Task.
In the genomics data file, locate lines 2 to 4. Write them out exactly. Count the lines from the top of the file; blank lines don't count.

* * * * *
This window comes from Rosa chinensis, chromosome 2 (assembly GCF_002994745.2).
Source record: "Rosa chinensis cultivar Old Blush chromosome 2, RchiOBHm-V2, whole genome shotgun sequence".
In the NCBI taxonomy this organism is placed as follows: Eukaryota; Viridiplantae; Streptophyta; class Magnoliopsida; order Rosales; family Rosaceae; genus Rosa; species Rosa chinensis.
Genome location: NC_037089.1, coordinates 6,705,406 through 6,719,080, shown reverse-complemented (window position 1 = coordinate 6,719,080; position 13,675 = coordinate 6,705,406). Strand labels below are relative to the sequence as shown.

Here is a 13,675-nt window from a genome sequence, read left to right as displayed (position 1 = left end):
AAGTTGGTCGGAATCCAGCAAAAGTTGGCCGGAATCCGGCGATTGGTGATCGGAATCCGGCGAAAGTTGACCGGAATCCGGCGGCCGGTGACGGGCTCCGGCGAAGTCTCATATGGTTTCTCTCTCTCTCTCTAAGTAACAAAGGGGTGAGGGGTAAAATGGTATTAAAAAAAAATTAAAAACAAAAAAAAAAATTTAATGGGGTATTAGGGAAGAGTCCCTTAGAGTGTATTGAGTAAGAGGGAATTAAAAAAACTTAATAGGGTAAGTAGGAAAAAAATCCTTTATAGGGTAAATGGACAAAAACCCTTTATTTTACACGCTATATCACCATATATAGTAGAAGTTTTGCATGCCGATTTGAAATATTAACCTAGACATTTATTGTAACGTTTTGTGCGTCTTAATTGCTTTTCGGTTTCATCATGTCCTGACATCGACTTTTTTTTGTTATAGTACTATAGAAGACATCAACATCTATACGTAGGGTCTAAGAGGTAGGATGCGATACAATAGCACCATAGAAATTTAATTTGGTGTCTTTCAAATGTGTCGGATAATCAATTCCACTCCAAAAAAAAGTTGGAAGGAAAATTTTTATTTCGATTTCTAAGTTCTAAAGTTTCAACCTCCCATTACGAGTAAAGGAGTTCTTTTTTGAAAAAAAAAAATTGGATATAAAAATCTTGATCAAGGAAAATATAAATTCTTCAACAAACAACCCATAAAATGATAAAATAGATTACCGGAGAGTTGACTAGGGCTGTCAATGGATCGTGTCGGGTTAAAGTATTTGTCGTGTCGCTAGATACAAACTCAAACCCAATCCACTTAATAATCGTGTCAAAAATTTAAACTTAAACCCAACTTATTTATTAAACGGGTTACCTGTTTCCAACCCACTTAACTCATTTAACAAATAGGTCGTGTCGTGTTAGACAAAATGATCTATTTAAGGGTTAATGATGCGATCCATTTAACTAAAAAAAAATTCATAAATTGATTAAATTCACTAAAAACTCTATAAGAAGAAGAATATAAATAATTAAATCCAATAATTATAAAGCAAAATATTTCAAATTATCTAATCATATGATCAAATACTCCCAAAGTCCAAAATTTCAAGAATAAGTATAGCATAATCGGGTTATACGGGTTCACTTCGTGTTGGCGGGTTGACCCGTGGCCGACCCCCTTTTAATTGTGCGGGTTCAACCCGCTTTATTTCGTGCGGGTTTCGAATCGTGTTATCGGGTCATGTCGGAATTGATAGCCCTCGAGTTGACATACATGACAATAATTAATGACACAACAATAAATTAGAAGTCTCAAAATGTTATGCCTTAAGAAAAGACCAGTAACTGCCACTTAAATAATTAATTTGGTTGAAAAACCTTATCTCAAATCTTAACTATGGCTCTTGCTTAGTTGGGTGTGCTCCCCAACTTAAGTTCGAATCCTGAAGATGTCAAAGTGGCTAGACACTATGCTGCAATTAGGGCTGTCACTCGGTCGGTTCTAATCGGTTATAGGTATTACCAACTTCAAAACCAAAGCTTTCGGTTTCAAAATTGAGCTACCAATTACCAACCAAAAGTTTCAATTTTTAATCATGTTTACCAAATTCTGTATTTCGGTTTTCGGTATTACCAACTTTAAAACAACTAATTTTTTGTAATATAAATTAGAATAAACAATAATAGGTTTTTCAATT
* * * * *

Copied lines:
Source record: "Rosa chinensis cultivar Old Blush chromosome 2, RchiOBHm-V2, whole genome shotgun sequence".
In the NCBI taxonomy this organism is placed as follows: Eukaryota; Viridiplantae; Streptophyta; class Magnoliopsida; order Rosales; family Rosaceae; genus Rosa; species Rosa chinensis.
Genome location: NC_037089.1, coordinates 6,705,406 through 6,719,080, shown reverse-complemented (window position 1 = coordinate 6,719,080; position 13,675 = coordinate 6,705,406). Strand labels below are relative to the sequence as shown.